In the recent Wilson research industry survey, semiconductor companies reporting have made it clear that functional safety activities consume a large portion of the overall development lifecycle. Specifically, over 90% of companies have indicated that the safety activities consume 20% or more of the lifecycle. Of that, 25% of semiconductor companies indicate that Safety Analysis is the biggest challenge faced by safety engineers.
The overall objective of Safety Analysis is to understand that the design is safe and that there is sufficient safety mechanisms and measures protecting the design from random hardware faults that can occur during the operational life of the IC.
Safety analysis encapsulates many activities, including:
- Failure Mode Effects Diagnostic Analysis (FMEA)
- Failure Mode Effects Diagnostic Analysis (FMEDA)
- Fault Tree Analysis (FTA)
- Dependent Failure Analysis (DFA) or common cause failure analysis
- Freedom from Interference (FFI)
Each of these activities contributes to the overall objective of defining the optimal safety architecture, one that achieves the safety targets while minimizing impact to silicon area and the power budget.
Random Failure Lifecycle Overview
The random failure lifecycle is a sub-flow within the broader overall safety lifecycle, as described in <guidelines link>. Siemens EDA defines the random failure lifecycle as a three step process. In the first step, a project team identifies the optimal set of safety features required to protect a design from random failures (Safety Analysis). Step two is Safety Insertion where the hardware and software safety features defined in step one are implemented. In the third step (Safety Verification), the effectiveness of the safety architecture is proven using fault optimization, analysis, and injection. Included in step three is the evaluation of the safety metrics.
Today, the Safety Planning and Analysis activities are heavily weighted towards an expert driven exercise. This was acceptable in the past but the explosion of automotive IC complexity to support ADAS and AV systems is often resulting in sub-optimal or incorrect definition of safety architectures. This isn’t a knock on safety architects. It’s purely a result of the explosion in automotive SoC complexity; multi-billion gate designs, multiple disparate functional islands containing multi-core processing, dedicated AI/ML engines, mixed-signal processing engines, and more. The sheer complexity of these chips is making safety planning and analysis more challenging than ever before.
The Cost of incorrect Safety Analysis
In the event that the safety metrics generated in step three do not hit the safety target or the power, performance and/or area impact (PPA) is too severe, the program incurs a substantial cost. The first cost is the time wasted in performing safety verification, an often time consuming task and ranked the #2 biggest challenge in the safety lifecycle. The second cost is the need to iterate back though Safety Analysis and Insertion.
During this iteration, engineers must evaluate why the safety architecture was insufficient and identify the architectural and/or design changes required. Once identified, the changes must be implemented. If the changes are to the underlying hardware, the design must be taken off the shelf and functional verification re-closed to ensure the modifications did not break the intended functionality. And finally, the expensive task of Safety Verification must be performed again to obtain the updated safety metrics.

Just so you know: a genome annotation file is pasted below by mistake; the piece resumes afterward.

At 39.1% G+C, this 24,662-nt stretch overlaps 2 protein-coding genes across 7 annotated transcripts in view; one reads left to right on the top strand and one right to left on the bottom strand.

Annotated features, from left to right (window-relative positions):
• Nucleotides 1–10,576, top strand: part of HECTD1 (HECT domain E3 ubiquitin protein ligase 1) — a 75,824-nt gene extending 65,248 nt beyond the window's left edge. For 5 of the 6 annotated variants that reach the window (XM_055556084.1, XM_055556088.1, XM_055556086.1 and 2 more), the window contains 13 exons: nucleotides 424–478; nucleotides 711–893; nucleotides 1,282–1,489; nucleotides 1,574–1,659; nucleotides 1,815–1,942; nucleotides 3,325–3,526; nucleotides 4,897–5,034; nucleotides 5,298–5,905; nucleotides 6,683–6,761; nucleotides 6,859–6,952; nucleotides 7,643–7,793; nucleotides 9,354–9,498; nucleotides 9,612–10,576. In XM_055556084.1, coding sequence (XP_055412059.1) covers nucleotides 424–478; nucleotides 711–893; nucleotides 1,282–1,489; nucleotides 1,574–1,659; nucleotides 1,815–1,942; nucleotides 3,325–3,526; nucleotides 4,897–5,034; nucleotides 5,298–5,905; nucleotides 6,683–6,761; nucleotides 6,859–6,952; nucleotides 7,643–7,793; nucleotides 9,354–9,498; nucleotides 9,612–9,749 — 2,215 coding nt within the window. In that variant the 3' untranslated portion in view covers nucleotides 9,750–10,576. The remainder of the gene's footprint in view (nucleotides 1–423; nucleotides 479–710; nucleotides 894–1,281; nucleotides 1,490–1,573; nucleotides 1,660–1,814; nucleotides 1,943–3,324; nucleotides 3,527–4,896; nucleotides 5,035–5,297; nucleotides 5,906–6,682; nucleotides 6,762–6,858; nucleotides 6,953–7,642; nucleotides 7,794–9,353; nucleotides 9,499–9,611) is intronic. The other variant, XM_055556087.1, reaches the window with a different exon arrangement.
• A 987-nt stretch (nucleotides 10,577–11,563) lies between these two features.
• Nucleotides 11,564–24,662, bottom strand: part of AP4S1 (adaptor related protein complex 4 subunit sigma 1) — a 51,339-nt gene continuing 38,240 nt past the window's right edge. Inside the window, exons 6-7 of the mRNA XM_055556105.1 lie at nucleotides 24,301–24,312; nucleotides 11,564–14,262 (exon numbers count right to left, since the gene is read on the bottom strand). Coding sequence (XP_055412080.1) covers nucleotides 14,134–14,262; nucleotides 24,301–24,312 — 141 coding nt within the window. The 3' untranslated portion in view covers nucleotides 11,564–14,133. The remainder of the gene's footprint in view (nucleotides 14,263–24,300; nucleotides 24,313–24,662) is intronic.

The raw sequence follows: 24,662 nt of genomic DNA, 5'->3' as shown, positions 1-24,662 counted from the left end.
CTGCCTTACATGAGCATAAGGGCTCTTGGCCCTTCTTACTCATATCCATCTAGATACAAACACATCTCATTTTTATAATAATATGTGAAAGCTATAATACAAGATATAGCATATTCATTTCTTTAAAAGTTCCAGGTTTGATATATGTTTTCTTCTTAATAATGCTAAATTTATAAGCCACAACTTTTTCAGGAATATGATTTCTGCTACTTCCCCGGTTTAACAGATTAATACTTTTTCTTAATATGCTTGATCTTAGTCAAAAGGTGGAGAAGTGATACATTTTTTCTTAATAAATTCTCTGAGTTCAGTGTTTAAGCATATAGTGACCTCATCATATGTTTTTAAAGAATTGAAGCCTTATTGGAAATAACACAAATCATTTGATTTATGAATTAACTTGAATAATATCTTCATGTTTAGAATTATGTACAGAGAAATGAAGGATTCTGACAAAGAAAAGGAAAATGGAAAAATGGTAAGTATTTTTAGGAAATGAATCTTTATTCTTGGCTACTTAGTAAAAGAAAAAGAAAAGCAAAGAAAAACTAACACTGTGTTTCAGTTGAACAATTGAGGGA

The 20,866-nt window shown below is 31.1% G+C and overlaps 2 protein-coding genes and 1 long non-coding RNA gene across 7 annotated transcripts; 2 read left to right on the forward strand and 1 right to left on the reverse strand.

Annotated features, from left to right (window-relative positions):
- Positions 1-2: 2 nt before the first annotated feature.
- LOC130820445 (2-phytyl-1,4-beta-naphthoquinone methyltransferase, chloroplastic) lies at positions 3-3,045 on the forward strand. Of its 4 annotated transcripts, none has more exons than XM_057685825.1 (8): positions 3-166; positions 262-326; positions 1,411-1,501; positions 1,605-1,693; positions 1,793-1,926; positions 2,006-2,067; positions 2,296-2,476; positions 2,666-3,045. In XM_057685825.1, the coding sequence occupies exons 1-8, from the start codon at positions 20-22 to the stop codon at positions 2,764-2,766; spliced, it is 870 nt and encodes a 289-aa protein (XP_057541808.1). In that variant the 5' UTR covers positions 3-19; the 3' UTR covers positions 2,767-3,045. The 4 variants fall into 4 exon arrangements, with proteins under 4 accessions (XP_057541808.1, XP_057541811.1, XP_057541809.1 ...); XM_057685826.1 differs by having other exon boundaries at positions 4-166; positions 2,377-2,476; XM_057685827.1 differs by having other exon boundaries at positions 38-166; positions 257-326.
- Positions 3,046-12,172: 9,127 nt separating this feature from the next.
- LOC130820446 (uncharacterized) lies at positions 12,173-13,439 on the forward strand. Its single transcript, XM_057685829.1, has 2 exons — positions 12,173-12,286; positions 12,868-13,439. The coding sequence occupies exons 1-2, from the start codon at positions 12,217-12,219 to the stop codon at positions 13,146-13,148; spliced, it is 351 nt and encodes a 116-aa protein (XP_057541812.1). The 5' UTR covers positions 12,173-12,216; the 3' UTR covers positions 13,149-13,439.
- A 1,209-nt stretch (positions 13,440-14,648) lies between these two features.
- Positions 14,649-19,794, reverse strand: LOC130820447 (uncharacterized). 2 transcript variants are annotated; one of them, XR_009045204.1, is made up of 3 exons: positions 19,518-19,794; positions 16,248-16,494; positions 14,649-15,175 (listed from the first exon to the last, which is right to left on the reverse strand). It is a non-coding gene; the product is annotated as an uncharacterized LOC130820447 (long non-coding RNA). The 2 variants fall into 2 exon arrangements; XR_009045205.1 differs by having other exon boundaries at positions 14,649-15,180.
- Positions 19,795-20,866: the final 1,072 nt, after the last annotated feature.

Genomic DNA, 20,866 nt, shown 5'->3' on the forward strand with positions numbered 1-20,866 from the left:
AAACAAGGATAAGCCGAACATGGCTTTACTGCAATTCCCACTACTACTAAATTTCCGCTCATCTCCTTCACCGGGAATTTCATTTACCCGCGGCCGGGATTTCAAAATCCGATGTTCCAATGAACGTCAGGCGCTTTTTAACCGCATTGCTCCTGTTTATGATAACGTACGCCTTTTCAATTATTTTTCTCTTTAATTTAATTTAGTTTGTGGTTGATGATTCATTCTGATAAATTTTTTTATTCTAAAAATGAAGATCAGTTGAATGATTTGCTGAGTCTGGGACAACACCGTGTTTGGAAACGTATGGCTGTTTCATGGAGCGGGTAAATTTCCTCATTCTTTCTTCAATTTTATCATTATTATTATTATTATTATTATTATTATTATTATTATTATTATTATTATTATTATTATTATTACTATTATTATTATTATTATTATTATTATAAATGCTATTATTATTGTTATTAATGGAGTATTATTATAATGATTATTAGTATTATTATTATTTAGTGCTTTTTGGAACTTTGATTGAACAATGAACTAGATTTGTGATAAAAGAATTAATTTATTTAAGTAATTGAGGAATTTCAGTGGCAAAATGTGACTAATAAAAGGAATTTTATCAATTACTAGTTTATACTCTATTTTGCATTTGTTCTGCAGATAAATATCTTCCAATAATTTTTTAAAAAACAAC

To avoid this unnecessary cost, there must be a high degree of confidence that the safety architecture proposed in the first step will lead to satisfactory results after Safety Verification completes.
Augmenting Safety Analysis with automation
It is important to state that this post is not suggesting replacing expert judgement with a tool. In fact, just the opposite. Automation is intended to augment expert judgement by providing them early cycle feedback on safety architectures proposed by experts. This includes recommendations on safety features, safety architecture gap analysis, safety architecture overlap, and more. Through a series of design analysis techniques, automation helps safety architects lock down the optimal safety architecture prior to implementation of the safety architecture.
| Best Practice: The automation techniques below are recommended to help identify the optimal safety architecture and safety features to deploy.
– Safety Critical vs. Non-Safety Critical Analysis
– Cone extraction and Cone of Influence Analysis
– Failure rate analysis
– Propagation analysis
This early cycle analysis ensures that the Safety Verification phase is simply a sign-off step rather than a first glimpse into the effectiveness of the architecture.
Semiconductors destined for the automotive industry come in a variety of flavors, ranging from small mixed-signal chips to large multi-island domain controllers. Regardless of the flavor, accurate safety planning and analysis is critical to delivering a safe IC on time and on schedule. Spending a little more time early in initial safety analysis and leveraging the power of automation can help produce a single iteration safety lifecycle and a semiconductor containing the optimal safety architecture.
If you are interested in learning more about how Siemens software automation tools can help, please reach out to your local sales team or go here.
This post is part of a broader safety series highlighting the challenges practitioners face during the development of safety critical ICs. To view other posts in the series, please refer to Guidelines to a successful ISO 26262 Life.